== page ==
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Universities shun universal verities

By David Long - posted Wednesday, 8 January 2014

The current debate at Sydney University about the activities of certain academics should not be allowed to hide the fact that the Australian university, qua university, is dead. It is not only dead in Australia. It is dead in the UK and in the USA although the idea of a university probably continues in one or two schools within the dead bodies in the USA – much as hair continues to grow for a short time after death.

The idea of the university can be traced back to the 4th century Athens, to the Academy and the Lyceum, to the philosophers, Plato and Aristotle.

It was in those schools that the most profound reflection on the human condition, on human nature, that is, philosophy, was undertaken and encouraged in the students. Plato’s family tutor was a man called Socrates. Socrates, it has been reported, called philosophy down from the heavens and focussed it firmly on man. Socrates had once been a natural philosopher, reflecting on the heavens and is the subject of Aristophanes’s play, The Clouds.


The questions that Socrates addressed to the people he met in the market place could be characterised as the ‘what is …’ questions; what is beauty, what is piety, what is justice. The fact that he addressed such questions to ordinary people (or at least to those who purported to hold such opinions) was not so he had an opportunity to shoot their theories down. That method of procedure was an assumption that people’s opinions contained an element of truth; more in some and less in others and by his procedure of contradiction, to move that opinion to a position closer to the truth. The result being not ‘truth,’ but right opinion.

The legacy of the Socratics and particularly Aristotle was that unaided human reason, that is, common sense, could discern the correct way of life for mankind, the way of life that would make mankind happy.

This claim was contested by the claim of revealed religion that the best way of life for man was obedience to God – revelation properly understood. It was this contest that drove the intellectual development of the West, the development of the truly human that permitted the West to make the only claim to being a civilisation.

It was within the university that this argument was conducted thus perpetuating the theoretical life as that was understood by Aristotle.

Sometime last century, however, the university became a multivarsity according to the Chancellor of the University of California, Clark Kerr.

The university, as its name implies, was an establishment that turned its students towards the ‘one’, a universal or comprehensive view of the whole (verto - I turn). The students became universal men. The multivarsity, which succeeded the university, now turns its students towards many things: unus to multus. The universal view has given way to the many views; ie., to specialisation.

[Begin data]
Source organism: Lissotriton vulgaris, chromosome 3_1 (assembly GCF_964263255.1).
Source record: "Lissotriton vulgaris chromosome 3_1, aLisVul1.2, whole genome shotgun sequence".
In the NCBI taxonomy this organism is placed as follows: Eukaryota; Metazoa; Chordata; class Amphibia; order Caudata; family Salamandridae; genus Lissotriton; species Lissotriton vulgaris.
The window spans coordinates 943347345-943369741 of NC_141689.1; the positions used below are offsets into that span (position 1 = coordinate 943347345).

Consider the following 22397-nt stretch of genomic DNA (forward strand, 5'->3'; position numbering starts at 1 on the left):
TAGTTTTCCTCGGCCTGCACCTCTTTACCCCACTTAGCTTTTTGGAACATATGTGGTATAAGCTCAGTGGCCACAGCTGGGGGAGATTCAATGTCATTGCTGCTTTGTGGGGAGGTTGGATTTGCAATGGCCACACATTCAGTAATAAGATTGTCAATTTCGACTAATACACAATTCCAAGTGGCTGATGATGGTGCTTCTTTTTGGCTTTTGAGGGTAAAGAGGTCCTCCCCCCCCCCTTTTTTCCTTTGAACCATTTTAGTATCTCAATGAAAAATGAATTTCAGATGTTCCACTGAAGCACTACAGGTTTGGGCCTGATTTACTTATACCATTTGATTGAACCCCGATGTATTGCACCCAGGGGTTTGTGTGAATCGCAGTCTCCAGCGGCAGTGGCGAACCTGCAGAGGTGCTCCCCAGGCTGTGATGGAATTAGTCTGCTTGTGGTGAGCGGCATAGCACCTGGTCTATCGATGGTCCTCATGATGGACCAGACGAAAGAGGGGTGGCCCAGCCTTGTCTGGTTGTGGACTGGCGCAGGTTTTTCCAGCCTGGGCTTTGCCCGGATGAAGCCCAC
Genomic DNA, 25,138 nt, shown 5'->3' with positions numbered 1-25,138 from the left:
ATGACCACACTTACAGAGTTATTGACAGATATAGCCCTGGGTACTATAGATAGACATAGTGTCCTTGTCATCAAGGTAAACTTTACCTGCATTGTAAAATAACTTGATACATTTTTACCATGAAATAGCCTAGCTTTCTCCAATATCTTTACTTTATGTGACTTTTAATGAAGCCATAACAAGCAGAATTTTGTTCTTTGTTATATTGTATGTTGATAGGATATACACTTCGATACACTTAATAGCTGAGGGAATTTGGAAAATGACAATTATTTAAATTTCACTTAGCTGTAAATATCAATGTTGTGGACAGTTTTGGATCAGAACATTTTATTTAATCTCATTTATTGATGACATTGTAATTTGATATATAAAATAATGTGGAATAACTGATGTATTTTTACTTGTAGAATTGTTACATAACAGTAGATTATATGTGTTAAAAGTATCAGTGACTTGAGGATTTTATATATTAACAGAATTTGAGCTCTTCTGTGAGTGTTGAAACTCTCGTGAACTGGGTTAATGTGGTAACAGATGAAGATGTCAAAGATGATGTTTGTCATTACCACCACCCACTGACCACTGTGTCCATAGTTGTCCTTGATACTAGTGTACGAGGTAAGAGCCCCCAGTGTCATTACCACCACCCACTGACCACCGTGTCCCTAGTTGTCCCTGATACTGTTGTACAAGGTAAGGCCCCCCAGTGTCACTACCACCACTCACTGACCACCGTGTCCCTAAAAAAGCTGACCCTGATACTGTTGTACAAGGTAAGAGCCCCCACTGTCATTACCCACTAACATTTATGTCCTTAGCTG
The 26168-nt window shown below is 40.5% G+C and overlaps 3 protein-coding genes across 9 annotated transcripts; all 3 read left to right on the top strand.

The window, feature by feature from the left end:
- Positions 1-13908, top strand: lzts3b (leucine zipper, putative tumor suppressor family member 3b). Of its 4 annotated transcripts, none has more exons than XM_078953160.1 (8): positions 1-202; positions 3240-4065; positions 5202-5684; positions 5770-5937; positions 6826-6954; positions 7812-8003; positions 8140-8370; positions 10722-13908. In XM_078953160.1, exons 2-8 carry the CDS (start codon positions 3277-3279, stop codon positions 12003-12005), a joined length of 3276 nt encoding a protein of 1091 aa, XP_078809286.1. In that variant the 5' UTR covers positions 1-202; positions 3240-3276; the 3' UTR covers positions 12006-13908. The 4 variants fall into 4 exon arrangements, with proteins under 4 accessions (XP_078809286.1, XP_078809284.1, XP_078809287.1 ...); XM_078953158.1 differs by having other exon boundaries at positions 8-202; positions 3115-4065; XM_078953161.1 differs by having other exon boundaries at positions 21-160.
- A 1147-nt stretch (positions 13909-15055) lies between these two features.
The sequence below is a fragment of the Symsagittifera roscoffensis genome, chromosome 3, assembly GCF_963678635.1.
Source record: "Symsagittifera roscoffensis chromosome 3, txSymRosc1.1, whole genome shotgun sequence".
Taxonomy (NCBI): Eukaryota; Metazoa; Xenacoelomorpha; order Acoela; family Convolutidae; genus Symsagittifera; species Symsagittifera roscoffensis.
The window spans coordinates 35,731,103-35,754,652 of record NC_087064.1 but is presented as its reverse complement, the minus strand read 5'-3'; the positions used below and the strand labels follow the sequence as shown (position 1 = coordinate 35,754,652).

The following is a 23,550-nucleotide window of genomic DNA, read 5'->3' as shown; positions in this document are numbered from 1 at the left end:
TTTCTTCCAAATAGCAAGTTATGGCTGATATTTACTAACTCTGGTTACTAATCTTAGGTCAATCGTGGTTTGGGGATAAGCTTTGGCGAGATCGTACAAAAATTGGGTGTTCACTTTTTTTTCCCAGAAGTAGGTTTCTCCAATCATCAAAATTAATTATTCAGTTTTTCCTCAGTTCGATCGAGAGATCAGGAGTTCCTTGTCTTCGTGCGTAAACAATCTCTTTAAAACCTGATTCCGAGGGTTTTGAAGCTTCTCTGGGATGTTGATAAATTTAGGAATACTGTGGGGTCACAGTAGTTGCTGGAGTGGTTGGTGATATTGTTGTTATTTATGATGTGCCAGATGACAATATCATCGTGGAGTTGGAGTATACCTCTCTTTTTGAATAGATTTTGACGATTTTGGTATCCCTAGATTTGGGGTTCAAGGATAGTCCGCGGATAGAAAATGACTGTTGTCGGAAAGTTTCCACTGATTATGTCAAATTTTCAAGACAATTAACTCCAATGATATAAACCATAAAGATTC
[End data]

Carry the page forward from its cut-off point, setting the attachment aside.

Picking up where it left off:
The cause of this change of focus of the university is to be found in the application of the scientific method to the study of man. In order to achieve this break-through in understanding, however, a metaphysical transformation of man was necessary. It was one thing for science to correctly predict planetary motion, the tides and chemical reactions, etc; it was an entirely different thing to apply that scientific methodology to human beings. After all, since every person contains a power of choice, every person is radically unpredictable – despite what statistics might imply. Science, modern physical science, derives its authority from its ability to predict outcomes.

The transformation of the human soul that modern philosophers accomplished during the 17th and 18th centuries, replaced human reason as the cause of human action with the passions. In this scheme, reason plays no greater part in human action than an animal’s reason plays in its.

In the 19th Century, Auguste Comte developed his theory of positivism, a theory that is characterised by the distinction between facts and values. The theory, in a nutshell, posits that only facts can be known objectively; all values are subjective. Being subjective, values are qualities, and personal to the individual, like feelings. They cannot be objectively known or shared anymore that one person can feel another’s feelings. Under the positivist methodology, answers to questions such as ‘what is justice’, a question Plato addressed in his most famous book, are reduced by positivism to subjective feelings with no objective status.

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About the Author

David Long is a lawyer and writer with an interest in classical political philosophy and Shakespeare. He has written previously for The Bulletin and The Review.

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